Veterans, PTSD, and the Undoing of Character
Post-Traumatic Stress Disorder (PTSD) is among the major manifestations of severe trauma that people experienced in their lives. A variety of problems may result in PTSD in the future ranging from incidents of childhood abuse to painful combat experiences. These experiences manifest later in a variety of ways. Shay has explored the issue of PTSD resulting from combat experience in his book, Combat Trauma and the Undoing of Character. An analysis of the book and the stories of the people presented in the class illustrates that PTSD affects not only the person who was a subject of trauma but also people undoing the character of the victim.
How PTSD undoes character
Character refers to mental, psychological, and moral qualities that are distinctive to a certain person. Consequently, the idea of undoing a character refers to the changes in the character of a person to an extent that their psychological, moral, and mental qualities are upturned. As a result, the person experiences and exhibits behavioral and psychological traits that he/she did not exhibit before. Transformation in the character of an individual, or the “undoing of character,” as Shay has termed it, is mostly negative as explored in his book about Vietnam veterans.
A trauma that leads to the “undoing of character” has several major elements. The trauma, as is apparent from the title, is a result of wartime combat experiences and thus affects people who have been engaged in combat. Consequently, the first element is the person’s loss of control over his/her mental functions. Thus, sometimes negative thoughts come into a person’s mind in such regularity that he/she cannot control them in a meaningful way. In some instances, the person will be happy and relaxed with the family, but then combat memories will evoke feelings of despair or violence. The lack of control over the veteran’s mental process is a trigger for other negative symptoms.
The second and third elements of the trauma are the persistent mobilization and activation of the body and mind for lethal danger. In a combat zone, split-second decisions make the difference between life and death. Hence, in a combat zone, mental and physical hyper-alertness might be a useful tool. However, the veterans who develop PTSD never stop being hyper-mobilized, even after leaving the battlefield. They tend to consider everything as an existent mortal danger. For instance, some of them will struggle to get corner tables at a restaurant so that they can watch all the people while enjoying the meal. Moreover, they tend to react to noises in the way a person at a combat zone will, assuming that all loud sounds could be enemy explosions. In case they are in a crowd and know few people in the group, they tend to think that the enemy surrounds them, and either flee or start sweating.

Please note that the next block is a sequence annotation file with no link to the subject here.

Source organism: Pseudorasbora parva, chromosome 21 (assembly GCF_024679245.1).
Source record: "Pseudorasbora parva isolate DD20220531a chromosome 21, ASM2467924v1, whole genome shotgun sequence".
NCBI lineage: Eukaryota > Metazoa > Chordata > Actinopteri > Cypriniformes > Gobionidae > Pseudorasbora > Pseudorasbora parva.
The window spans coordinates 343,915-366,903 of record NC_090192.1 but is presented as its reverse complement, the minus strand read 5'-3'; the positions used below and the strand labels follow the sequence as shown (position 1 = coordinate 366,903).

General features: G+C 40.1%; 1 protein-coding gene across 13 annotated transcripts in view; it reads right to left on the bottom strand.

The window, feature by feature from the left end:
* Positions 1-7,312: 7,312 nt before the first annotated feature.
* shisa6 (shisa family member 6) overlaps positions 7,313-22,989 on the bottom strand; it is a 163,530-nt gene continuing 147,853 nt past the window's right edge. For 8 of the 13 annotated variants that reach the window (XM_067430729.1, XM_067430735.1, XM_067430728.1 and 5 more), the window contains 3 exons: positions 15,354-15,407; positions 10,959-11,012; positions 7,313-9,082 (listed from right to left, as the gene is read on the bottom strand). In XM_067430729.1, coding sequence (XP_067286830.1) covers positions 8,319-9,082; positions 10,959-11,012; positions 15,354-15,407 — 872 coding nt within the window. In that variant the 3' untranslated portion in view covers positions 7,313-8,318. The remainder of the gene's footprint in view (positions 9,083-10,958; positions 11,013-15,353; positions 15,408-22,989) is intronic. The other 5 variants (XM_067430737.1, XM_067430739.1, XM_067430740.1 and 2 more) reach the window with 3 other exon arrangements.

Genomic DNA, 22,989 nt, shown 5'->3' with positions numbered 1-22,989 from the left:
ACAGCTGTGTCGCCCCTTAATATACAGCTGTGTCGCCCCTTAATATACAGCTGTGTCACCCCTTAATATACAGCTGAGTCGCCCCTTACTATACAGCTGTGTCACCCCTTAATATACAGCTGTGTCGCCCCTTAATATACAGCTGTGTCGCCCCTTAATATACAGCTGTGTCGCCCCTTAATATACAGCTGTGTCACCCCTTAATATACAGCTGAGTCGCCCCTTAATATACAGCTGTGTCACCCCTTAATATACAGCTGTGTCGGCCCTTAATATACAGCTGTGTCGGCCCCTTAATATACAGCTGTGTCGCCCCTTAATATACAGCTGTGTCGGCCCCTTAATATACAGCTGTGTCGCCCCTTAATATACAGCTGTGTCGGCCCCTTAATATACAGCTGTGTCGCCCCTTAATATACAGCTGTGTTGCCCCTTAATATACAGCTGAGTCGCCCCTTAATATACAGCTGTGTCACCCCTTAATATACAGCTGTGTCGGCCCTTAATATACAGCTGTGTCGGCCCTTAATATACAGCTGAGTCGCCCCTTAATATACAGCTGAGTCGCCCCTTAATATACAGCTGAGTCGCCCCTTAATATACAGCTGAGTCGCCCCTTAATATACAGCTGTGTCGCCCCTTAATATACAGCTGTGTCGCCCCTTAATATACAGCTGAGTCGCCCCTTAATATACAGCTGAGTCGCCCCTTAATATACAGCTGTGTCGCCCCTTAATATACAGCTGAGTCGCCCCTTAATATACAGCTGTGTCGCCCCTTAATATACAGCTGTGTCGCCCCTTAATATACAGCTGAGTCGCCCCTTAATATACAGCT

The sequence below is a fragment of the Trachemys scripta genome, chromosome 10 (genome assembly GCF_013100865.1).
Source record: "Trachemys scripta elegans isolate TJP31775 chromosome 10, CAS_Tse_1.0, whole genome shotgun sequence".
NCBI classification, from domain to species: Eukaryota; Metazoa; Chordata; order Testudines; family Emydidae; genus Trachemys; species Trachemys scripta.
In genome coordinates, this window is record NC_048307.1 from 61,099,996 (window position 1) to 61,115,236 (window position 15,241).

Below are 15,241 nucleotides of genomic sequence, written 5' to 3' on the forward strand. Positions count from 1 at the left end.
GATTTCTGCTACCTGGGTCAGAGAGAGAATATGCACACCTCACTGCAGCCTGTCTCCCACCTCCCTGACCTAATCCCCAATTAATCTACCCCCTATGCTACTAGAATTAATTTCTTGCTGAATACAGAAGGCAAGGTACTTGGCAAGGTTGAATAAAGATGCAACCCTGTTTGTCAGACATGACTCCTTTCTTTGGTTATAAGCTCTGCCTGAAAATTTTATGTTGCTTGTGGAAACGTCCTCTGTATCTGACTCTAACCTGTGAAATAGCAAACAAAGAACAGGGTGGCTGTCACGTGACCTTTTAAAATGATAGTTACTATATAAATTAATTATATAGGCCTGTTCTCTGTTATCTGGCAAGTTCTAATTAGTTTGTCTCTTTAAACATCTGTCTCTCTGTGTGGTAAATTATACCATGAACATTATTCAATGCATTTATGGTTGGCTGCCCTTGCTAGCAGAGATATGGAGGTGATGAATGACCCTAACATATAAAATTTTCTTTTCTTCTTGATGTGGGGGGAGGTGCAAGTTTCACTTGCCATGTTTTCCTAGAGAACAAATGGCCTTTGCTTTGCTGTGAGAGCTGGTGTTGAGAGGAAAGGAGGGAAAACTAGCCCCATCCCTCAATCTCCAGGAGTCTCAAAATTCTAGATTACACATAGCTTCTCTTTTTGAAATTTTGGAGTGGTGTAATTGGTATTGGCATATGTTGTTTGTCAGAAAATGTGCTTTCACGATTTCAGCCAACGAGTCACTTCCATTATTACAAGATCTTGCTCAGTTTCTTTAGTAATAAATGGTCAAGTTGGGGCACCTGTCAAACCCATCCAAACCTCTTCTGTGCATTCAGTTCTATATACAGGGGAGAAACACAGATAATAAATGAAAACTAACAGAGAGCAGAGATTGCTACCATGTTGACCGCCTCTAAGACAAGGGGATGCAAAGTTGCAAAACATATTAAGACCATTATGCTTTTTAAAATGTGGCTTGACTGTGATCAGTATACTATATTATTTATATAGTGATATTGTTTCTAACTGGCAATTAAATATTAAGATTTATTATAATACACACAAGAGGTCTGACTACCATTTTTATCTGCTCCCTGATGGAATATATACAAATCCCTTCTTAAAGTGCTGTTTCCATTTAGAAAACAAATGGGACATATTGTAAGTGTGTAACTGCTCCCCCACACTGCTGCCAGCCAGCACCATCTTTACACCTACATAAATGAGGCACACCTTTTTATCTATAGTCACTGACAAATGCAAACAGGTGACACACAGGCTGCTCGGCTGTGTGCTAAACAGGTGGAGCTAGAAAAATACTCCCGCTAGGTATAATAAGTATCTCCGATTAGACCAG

The fourth element of trauma is chronic health problems that result from the persistent mobilization of the body. As the mind and body strain to adapt to a new state of constant hyper-alertness, the veteran will develop health issues due to physical and mental exhaustion. These issues can be either physical or socio-physiological.
Because of events that occurred in the war, the person might also live in a state of constant fear of betrayal from others. The fear, which might seem irrational to other people, stems from the fear experienced in a combat zone. Namely, veterans feared that in case they were seriously wounded or died, their counterparts would leave them on the battlefield in a bid to save themselves. After the combat experience, such thoughts tend to intensify. Thus, some veterans who suffer from PTSD are unable to have high levels of trust to build or restore relationships among family or with individuals the veteran formally considered their friends before deployment.
There is also the issue of preoccupation with the government and enemy combatants. Some of the veterans experienced things that the politicians classify as top secrets, as in the case of American soldiers being in Cambodia during the Vietnam War. As a result, some of them worry that the government is always listening to their conversations by bugging their homes and offices so that they cannot reveal information. Moreover, some of them are convinced that enemy combatants are still lurking around the corner, aiming to harm them. This is one of the reasons for hyper-alertness.